Shiftspace hosts ‘Sandbox Soup’ experimental exhibition


Kenzie Borland

Interactive art gallery at February’s Final Friday at ShiftSpace.

All of Commerce Street on Final Friday featured paintings and other pieces from local artists, but only Wichita State’s ShiftSpace gallery featured a gigantic purple and blue bird.

The piece is one of three WSU installations featured in ShiftSpace’s Sandbox Soup exhibition. The experimental exhibition, which saw around 500 attendees Friday, gave three teams 24-hour access for six days to their working space, where they were challenged to be “radically creative and experimental.”

Sophomore Carter Bryant, double majoring in painting and art education, and Alex Moore and Alyssa Smith, senior painting majors, made up the bird team.

The piece is about how birds collect and find beauty in objects that are seemingly banal to humans, Smith said.

“The birds know what we don’t — that everything is valuable,” Smith said.

The colorful installation — featuring plastic, lots of yarn, rocks, a fork and countless other trinkets — allowed visitors to walk in and explore the bird’s valuables.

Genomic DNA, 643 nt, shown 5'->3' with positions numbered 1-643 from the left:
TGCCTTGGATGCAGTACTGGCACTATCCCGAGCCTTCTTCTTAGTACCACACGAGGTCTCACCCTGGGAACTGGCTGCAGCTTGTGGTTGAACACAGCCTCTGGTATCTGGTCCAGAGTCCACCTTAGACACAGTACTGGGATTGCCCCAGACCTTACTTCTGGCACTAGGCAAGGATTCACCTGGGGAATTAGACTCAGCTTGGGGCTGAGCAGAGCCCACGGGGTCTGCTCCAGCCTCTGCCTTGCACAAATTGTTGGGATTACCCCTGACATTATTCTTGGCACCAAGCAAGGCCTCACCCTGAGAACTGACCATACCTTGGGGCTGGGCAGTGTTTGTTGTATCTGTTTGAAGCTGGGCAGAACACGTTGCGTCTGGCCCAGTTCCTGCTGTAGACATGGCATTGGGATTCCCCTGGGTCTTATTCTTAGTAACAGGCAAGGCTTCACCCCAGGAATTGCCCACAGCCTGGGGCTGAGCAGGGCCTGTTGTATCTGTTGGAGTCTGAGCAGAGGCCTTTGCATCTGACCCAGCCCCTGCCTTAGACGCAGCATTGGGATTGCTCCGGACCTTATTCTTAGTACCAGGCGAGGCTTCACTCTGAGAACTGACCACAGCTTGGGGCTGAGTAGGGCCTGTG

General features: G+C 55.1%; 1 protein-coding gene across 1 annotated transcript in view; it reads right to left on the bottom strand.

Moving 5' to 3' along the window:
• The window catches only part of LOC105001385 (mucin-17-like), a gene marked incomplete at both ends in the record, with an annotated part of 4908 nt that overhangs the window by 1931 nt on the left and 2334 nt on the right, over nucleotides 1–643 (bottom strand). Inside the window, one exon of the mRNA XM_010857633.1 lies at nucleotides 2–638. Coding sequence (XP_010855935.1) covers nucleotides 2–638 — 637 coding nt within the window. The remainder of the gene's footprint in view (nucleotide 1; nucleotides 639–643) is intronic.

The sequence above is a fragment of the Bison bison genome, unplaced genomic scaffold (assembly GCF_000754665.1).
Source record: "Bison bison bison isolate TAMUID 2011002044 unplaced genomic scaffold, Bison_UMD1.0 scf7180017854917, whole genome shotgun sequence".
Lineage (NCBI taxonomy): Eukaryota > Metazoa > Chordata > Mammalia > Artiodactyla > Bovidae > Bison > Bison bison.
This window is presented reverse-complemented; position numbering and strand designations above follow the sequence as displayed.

Bryant described it as a piece that draws parallels between the concept of an artist and the concept of a bird, both as “collectors and builders.”

“[It’s] these kinds of erratic personalities that assign value to objects that don’t necessarily have utilitarian function or value outside of really specific or niche culture,” Bryant said. “That phenomenon comes from birds when they build their nests and collect bizarre things, and it’s also present with artists both in terms of them making their work and in terms of collecting the materials to make their work.”

With just six days to complete the piece, the team had been in the gallery Since Monday working late nights. The time constraint was the biggest challenge, Moore said.

“There were a lot of hours in that week,” Moore said. “The methods we chose in constructing it were very time intensive processes.”

The reactions they saw Friday made the hard work worth it, though, Bryant said. Some people were excited to walk in and touch the piece. Others seemed uncomfortable or nervous to walk in. And some even used it as a makeshift photo booth.

But the best reaction of the night, Bryant said, was an eight-year-old girl who said “this is my favorite thing I’ve seen all day.”

“It’s nice to see that things like this that aren’t the most, I don’t know, serious or heavy art topics, they can still be impactful.”

The show is open from 2 to 5 p.m. Wednesday through Saturday until March 10.